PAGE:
Mr. Lacy, in his closing argument, described how three
Klansmen, Claude Fuller, James Jones and Mr. Avants,
hatched a plot to kill a black man so brutally that it
would draw Dr. King away from other concerns, so that they
could get at him.
Under the premise of searching for a lost dog, they lured
Mr. White into their car with the offer of a strawberry pop
and $2. "They stopped at a store, bought beer and drove Ben
Chester White out of his life," Mr. Lacy said.
According to Mr. Jones, a long-dead witness whose testimony
was read into the court's record, Mr. Avants blew Mr.
White's head off with a shotgun after Mr. Fuller fired 15
to 18 bullets into him from an automatic rifle, murdering
him in the back seat of a 1966 Chevrolet as he cried out,
"Oh Lord, what have I done to deserve this."
To corroborate that testimony from Mr. Jones, who was
granted a mistrial in 1967 despite confessing to taking
part in the killing, prosecutors in the new trial brought
Mr. Kornblum back into the courtroom.
"An eyewitness account and the murderer himself makes a
confession?" Ms. Fitzgerald said. "It doesn't get any
better than that."
The lawyer for Mr. Avants, Tom Royals, argued throughout
the trial that the prosecution's case hinged on a liar's
Mr. Jones, a drunk who had failed at most things he had
ever tried, fabricated the story of the murder to save his
own skin, Mr. Royals said.
He told prosecutors in 1966 that he was afraid he would
burn in hell if he did not confess.
The prosecutors, in 2003, said it was just a man trying to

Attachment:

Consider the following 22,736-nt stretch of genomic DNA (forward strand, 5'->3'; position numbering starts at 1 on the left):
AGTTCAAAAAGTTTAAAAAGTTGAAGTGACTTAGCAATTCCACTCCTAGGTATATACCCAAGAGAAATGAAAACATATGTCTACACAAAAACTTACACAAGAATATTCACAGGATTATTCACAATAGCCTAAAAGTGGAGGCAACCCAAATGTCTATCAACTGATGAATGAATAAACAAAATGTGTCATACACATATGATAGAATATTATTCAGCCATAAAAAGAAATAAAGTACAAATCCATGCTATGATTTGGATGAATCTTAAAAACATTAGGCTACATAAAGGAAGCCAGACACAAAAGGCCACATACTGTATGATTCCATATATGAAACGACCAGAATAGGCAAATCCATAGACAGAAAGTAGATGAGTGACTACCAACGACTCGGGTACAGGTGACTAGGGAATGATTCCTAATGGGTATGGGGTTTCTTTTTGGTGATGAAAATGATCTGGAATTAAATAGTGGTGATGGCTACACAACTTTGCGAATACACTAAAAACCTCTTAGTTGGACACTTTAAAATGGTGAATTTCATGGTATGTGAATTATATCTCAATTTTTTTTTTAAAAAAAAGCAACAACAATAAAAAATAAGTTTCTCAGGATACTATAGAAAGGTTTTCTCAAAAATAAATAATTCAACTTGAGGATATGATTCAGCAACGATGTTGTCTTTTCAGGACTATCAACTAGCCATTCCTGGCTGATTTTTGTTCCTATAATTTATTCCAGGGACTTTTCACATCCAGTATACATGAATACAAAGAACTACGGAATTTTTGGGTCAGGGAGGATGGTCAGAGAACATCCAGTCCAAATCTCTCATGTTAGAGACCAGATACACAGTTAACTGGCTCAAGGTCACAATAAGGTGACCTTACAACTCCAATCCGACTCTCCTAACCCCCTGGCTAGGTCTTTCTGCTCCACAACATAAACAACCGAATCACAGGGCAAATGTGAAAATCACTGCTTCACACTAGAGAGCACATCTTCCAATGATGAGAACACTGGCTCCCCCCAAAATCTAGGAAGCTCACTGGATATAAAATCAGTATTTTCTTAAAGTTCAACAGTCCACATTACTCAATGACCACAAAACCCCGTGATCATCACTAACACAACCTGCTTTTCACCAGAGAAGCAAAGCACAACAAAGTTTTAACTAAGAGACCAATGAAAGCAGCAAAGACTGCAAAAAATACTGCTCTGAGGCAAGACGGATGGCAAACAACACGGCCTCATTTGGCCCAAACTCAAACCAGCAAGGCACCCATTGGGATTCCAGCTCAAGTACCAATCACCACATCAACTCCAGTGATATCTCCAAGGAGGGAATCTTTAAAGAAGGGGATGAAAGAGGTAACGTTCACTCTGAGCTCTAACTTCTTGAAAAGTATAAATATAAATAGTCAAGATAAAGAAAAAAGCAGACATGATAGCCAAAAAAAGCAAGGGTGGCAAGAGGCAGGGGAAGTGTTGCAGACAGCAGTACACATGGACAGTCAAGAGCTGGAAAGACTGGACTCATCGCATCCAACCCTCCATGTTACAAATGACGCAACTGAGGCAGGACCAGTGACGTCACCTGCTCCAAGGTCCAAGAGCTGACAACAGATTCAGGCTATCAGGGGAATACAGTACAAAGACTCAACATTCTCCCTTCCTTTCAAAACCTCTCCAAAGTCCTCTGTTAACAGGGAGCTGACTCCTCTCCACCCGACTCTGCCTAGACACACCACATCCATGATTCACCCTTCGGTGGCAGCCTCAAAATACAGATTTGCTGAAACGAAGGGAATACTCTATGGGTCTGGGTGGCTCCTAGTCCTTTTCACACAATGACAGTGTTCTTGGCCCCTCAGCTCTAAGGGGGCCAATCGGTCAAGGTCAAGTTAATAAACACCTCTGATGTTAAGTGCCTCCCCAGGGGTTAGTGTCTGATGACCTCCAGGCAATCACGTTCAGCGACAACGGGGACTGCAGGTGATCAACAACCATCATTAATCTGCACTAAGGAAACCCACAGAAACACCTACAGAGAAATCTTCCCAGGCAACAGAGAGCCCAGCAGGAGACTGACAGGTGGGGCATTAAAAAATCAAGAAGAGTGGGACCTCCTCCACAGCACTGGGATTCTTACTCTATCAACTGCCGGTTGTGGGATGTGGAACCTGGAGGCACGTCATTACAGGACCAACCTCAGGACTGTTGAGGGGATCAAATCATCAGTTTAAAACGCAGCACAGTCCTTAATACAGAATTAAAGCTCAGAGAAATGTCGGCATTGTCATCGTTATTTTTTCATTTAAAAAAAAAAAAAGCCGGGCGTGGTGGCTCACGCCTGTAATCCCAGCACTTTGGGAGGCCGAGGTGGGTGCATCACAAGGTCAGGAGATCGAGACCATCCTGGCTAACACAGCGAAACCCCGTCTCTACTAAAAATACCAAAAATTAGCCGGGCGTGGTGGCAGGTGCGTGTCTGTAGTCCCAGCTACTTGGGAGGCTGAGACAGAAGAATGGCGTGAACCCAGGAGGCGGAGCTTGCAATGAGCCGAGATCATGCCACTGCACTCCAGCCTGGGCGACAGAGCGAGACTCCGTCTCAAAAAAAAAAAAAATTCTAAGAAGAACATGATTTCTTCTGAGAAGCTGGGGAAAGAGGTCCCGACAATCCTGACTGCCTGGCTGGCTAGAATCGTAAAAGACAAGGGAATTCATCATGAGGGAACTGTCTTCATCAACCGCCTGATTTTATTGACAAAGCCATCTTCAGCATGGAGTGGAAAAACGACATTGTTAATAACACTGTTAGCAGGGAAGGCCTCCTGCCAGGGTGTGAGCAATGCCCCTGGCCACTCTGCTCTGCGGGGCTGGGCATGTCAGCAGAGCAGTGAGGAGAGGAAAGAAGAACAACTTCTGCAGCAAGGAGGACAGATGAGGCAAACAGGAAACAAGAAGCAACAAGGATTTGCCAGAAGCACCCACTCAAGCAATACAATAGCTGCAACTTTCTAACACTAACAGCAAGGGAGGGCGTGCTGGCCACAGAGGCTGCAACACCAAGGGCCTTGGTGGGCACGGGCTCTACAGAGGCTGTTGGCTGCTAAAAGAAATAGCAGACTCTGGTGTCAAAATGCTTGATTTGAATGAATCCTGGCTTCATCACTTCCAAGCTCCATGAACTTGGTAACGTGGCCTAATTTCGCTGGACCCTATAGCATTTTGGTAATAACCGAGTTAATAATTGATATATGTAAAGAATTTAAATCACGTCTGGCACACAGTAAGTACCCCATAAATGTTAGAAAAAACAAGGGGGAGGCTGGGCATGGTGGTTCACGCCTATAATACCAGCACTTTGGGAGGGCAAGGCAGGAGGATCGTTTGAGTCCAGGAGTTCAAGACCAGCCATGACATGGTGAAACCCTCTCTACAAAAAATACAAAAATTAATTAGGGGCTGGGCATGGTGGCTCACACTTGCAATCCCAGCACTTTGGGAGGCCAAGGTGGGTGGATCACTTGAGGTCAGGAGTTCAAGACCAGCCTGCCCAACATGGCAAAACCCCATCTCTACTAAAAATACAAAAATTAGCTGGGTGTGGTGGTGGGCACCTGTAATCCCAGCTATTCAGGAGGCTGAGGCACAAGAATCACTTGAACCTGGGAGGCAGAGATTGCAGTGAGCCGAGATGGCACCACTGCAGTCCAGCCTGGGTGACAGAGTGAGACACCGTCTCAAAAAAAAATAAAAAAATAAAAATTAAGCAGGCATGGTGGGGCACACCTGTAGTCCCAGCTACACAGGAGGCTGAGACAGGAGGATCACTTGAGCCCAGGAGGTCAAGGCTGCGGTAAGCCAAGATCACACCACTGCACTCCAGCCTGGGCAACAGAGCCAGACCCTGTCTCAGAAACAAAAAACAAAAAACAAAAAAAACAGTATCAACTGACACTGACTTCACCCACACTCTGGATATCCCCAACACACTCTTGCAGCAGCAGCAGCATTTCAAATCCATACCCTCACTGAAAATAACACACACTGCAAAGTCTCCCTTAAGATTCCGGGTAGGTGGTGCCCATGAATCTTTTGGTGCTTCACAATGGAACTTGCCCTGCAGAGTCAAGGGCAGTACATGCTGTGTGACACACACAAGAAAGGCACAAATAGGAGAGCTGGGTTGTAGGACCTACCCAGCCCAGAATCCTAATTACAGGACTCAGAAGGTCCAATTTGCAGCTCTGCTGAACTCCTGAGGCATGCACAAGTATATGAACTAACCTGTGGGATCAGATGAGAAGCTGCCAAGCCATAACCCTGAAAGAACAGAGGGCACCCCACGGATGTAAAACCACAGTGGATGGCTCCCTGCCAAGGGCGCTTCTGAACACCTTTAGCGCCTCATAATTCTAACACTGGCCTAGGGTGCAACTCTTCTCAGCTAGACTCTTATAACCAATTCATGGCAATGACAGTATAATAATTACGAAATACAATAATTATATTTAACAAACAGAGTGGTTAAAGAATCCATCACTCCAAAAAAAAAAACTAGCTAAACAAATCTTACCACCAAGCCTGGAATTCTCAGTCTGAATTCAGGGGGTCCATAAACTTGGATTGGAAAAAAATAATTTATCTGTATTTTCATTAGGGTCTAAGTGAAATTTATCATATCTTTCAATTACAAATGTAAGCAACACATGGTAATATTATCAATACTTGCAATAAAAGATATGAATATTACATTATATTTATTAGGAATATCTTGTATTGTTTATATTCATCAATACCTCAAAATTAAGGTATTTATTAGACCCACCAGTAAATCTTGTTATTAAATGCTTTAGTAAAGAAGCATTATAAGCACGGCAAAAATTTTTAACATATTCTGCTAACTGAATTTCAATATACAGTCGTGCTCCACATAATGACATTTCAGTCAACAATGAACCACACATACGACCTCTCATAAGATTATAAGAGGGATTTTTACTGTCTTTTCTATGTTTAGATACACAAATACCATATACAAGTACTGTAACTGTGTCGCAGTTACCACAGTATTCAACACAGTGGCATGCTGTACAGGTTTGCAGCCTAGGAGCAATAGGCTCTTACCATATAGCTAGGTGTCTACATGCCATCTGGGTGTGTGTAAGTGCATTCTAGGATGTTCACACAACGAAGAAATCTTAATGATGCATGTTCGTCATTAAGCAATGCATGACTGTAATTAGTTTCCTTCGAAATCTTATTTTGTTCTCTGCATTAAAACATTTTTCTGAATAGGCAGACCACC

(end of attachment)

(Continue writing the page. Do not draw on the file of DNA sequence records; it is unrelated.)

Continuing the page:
get right with God before he died. The defense lawyers
derided it as a habitual liar's false use of religion as a
"I lied as long as my conscience would let me and then I
broke down and told the truth," Mr. Jones said at the time.
In fact, he did give differing versions of his involvement
in the case.
"That's what I liked about Jones, he was always breaking
down and telling the truth," Mr. Royals said.
Prosecutors painted a picture of a man who only drove the
car, who was horrified after brains and gore splashed on
him from the shotgun blast.
Mr. Royals asked the jury if they would want such a man to
be their doctor or stockbroker.
"I lie when I need to want to," said Mr. Royals, pretending
to quote Mr. Jones. "I lie sometimes, but I'm telling the
truth now, so believe me."
Ms. Fitzgerald countered with these words, "Crimes
committed in hell do not have angels for witnesses."
Mr. Avants is to be sentenced in May, and the likely
outcome of that will be life in prison, legal experts said.
Mr. Avants is in such poor health, his lawyers said, that
any sentence may be a life sentence.
Mr. Royals said he would appeal the case, based on a
judge's ruling that allowed Mr. Jones's testimony to be
read into the record. He could not cross-examine Mr. Jones,
"It was almost impossible," he said, to give his client the
defense he needed.
Although it is unlikely that Mr. White, a Baptist deacon
who dug graves to earn a little extra money, will go down
in history alongside men like Dr. King, Mr. Evers and other
civil rights heroes, the outcome of the abbreviated trial
makes sure that his name and the circumstances of his death
will not just vanish into the ground with other unsolved
crimes of that era, said prosecutors.
"Tell Mr. White," Ms. Fitzgerald said in her closing, "that
there is no amount of time that can forgive this crime."